Marine Diesel engine cycles compared – Otto cycle and other cycles

Introduction

In the last three articles we studied about Otto cycle, diesel cycle and dual cycle and looked at their thermal efficiency. In this article we will take a collective look at these three cycles in order to compare and contrast them, so that we can come to know the relative advantages and disadvantages of these cycles.

The 3 Cycles Compared

In the last article we compared the three cycles their compression ratio and heat addition were kept constant for all cycles. In this article we will focus on constant compression ratio but which is same as last comparison, but the difference would be that the constant heat rejection would be calculated instead of constant head addition. The P-V and T-S diagrams of these three cycles for such a situation are drawn simultaneously as described below.

P-V and T-S Diagrams

In the above diagrams the following are the cycles

  • Otto cycle: 1 – 2 – 3 – 4 – 1
  • Dual cycle: 1 – 2 – 2’ – 3’ – 4 – 1
  • Diesel cycle: 1 – 2 – 3” – 4 – 1

Remember that we are assuming constant compression ratio for all three cycles which is given by V1/V2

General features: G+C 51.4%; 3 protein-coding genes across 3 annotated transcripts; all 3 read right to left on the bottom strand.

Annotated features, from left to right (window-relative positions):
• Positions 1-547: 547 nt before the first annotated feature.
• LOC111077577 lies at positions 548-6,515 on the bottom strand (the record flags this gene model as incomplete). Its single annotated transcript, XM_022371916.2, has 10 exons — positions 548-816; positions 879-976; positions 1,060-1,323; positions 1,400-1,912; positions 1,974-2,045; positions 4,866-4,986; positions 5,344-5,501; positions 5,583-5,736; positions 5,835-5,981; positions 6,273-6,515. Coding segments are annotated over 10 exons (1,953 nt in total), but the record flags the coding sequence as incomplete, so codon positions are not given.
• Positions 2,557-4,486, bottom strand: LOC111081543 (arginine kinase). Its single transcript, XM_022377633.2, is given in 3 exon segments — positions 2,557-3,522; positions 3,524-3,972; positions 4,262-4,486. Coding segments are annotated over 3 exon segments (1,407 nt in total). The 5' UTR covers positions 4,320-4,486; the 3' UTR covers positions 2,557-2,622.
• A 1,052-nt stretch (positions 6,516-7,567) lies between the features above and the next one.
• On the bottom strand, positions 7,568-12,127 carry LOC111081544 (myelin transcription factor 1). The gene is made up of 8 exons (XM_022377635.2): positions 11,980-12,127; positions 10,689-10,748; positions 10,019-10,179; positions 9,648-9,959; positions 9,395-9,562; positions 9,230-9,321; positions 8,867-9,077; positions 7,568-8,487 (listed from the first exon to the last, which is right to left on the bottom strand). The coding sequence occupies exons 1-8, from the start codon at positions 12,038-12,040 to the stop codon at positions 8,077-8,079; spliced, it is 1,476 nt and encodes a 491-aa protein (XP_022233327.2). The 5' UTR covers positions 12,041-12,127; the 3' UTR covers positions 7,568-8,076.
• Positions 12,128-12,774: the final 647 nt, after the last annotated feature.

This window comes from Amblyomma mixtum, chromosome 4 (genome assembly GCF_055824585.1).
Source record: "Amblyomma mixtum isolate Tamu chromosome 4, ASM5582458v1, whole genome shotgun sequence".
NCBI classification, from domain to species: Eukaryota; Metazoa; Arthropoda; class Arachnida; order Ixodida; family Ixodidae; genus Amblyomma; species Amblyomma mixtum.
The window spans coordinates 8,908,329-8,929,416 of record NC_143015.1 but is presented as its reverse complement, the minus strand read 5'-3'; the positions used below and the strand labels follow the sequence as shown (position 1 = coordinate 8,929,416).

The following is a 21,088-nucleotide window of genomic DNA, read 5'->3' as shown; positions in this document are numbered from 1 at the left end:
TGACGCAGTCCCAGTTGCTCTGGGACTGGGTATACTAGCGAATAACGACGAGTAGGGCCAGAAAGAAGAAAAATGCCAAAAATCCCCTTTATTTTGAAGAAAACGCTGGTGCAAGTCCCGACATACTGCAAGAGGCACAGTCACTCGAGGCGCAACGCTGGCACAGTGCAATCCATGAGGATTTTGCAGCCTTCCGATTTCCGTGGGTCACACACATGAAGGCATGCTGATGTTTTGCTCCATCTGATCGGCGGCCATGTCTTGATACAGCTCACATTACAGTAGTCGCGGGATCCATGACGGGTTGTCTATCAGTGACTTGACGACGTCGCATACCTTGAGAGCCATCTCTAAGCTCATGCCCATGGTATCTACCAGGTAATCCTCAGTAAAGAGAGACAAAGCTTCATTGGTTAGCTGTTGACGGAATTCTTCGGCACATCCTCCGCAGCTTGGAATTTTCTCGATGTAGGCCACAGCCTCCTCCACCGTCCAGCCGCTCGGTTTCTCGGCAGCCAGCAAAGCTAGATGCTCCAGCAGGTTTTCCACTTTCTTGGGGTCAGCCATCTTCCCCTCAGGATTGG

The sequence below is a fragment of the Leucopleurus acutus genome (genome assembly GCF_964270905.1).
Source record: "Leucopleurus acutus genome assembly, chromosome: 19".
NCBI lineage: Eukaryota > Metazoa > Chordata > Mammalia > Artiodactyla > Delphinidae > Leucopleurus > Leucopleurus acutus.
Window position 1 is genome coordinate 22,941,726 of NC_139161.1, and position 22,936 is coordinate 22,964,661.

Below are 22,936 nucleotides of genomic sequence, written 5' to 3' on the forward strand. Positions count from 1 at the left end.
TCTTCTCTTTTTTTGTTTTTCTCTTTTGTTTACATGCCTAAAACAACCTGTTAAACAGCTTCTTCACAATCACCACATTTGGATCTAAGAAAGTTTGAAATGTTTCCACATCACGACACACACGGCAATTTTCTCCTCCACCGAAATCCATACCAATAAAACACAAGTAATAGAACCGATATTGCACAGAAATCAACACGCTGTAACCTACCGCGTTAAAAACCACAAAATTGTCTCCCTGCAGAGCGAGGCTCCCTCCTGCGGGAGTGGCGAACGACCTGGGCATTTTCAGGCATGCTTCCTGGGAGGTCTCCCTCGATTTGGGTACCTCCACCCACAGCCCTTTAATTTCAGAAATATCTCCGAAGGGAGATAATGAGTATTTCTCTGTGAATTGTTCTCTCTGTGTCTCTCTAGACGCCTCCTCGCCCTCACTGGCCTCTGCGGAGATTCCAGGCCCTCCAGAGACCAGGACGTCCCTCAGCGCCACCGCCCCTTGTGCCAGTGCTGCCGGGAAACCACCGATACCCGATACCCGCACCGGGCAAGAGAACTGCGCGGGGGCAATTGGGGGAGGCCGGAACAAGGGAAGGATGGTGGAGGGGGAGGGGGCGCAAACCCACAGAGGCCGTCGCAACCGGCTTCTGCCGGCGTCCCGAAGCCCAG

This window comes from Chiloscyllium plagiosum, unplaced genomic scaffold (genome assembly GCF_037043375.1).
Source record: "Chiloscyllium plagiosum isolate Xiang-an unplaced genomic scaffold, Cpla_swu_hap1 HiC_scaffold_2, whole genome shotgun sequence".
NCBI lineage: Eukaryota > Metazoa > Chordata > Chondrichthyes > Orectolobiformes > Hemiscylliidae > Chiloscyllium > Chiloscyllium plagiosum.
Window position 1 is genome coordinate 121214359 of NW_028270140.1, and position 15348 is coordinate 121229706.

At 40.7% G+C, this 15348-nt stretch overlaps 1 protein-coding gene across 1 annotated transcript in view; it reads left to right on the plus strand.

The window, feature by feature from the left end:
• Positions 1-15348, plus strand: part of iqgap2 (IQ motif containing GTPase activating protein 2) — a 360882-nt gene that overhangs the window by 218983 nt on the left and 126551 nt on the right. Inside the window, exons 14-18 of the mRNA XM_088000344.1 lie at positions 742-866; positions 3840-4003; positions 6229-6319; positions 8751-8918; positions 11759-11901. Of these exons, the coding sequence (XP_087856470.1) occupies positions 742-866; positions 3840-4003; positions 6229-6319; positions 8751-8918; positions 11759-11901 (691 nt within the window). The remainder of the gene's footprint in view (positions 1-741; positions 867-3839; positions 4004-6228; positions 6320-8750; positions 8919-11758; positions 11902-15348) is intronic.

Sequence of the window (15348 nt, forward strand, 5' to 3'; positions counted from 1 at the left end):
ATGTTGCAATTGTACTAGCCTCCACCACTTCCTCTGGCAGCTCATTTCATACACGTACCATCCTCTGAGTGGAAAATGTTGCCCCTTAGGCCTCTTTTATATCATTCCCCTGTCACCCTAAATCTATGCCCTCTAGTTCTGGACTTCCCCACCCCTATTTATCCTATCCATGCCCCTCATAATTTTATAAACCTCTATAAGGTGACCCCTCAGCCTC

The other parameter which is constant is the heat rejected from the cycle which is given by the following in each case as per the T-S diagram

All cycles: Area under 4 – 1 – 5 – 6 in the T-S diagram

The heat supplied is different in each case and can be established from the T-S diagram as follows

  • Otto cycle: Area under 2 – 3 – 6 – 5 say q1
  • Dual cycle: Area under 2 – 2’ – 3’ – 6 – 5 say q2
  • Diesel cycle: Area under 2 – 3” – 6 – 5 say q3

It can also be seen from the same diagram that q3<q2<q1

We know that thermal efficiency is given by 1 – heat rejected/heat supplied

Since heat rejected is same and we know the order of magnitude of heat supplied, we can combine this information to conclude that

Thermal efficiency of these engines under given circumstances is of the following order

Otto>Dual>Diesel

Hence we see that in this case as well the Otto cycle shows higher thermal efficiency than a dual cycle and even better than the diesel cycle. We will study another combination in the next article.